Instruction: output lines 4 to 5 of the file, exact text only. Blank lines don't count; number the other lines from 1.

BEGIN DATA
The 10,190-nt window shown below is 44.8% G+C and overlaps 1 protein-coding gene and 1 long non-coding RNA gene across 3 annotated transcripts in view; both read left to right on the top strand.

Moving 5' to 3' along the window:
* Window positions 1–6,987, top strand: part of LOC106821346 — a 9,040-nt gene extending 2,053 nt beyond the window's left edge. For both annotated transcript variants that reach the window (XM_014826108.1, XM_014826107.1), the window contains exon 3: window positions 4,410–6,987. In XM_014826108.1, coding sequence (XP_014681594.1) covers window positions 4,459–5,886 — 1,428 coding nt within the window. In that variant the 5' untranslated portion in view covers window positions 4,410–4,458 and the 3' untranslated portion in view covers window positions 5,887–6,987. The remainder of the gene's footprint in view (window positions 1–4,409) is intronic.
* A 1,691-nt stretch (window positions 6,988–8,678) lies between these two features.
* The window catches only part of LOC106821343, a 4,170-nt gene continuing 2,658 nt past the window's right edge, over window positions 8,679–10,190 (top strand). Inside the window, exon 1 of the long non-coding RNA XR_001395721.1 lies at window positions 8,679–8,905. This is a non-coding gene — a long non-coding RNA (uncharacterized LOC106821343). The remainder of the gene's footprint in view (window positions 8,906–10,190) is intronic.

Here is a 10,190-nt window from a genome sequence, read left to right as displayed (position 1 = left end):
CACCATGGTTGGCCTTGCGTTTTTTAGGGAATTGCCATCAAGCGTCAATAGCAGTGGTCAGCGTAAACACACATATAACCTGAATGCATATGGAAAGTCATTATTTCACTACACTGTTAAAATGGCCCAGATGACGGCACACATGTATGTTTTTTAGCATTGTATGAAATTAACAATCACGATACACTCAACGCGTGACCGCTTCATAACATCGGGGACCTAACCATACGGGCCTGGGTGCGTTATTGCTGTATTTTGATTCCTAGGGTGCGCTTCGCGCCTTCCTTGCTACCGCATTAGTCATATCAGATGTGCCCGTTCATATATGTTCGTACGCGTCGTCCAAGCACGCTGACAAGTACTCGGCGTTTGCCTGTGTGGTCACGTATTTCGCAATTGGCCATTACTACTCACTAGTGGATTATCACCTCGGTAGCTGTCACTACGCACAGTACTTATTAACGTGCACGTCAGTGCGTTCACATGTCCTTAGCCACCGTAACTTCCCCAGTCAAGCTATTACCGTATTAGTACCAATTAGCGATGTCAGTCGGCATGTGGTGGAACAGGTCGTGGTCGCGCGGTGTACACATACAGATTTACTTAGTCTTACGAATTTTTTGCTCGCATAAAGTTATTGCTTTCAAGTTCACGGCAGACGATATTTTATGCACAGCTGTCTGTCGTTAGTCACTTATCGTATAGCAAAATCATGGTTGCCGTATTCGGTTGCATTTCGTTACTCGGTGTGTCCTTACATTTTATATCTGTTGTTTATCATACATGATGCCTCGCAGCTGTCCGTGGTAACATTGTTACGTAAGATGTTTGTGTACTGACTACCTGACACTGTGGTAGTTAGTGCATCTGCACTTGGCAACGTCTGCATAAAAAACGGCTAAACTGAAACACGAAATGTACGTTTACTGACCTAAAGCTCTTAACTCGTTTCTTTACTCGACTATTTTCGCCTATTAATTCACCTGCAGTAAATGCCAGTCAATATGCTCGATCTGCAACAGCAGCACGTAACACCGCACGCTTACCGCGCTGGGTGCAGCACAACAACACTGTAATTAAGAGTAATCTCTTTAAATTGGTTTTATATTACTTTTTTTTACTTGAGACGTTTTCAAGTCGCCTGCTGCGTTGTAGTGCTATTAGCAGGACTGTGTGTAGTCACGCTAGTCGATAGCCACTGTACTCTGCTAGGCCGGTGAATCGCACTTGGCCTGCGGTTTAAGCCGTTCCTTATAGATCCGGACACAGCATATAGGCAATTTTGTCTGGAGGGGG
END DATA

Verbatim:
* A 1,691-nt stretch (window positions 6,988–8,678) lies between these two features.
* The window catches only part of LOC106821343, a 4,170-nt gene continuing 2,658 nt past the window's right edge, over window positions 8,679–10,190 (top strand). Inside the window, exon 1 of the long non-coding RNA XR_001395721.1 lies at window positions 8,679–8,905. This is a non-coding gene — a long non-coding RNA (uncharacterized LOC106821343). The remainder of the gene's footprint in view (window positions 8,906–10,190) is intronic.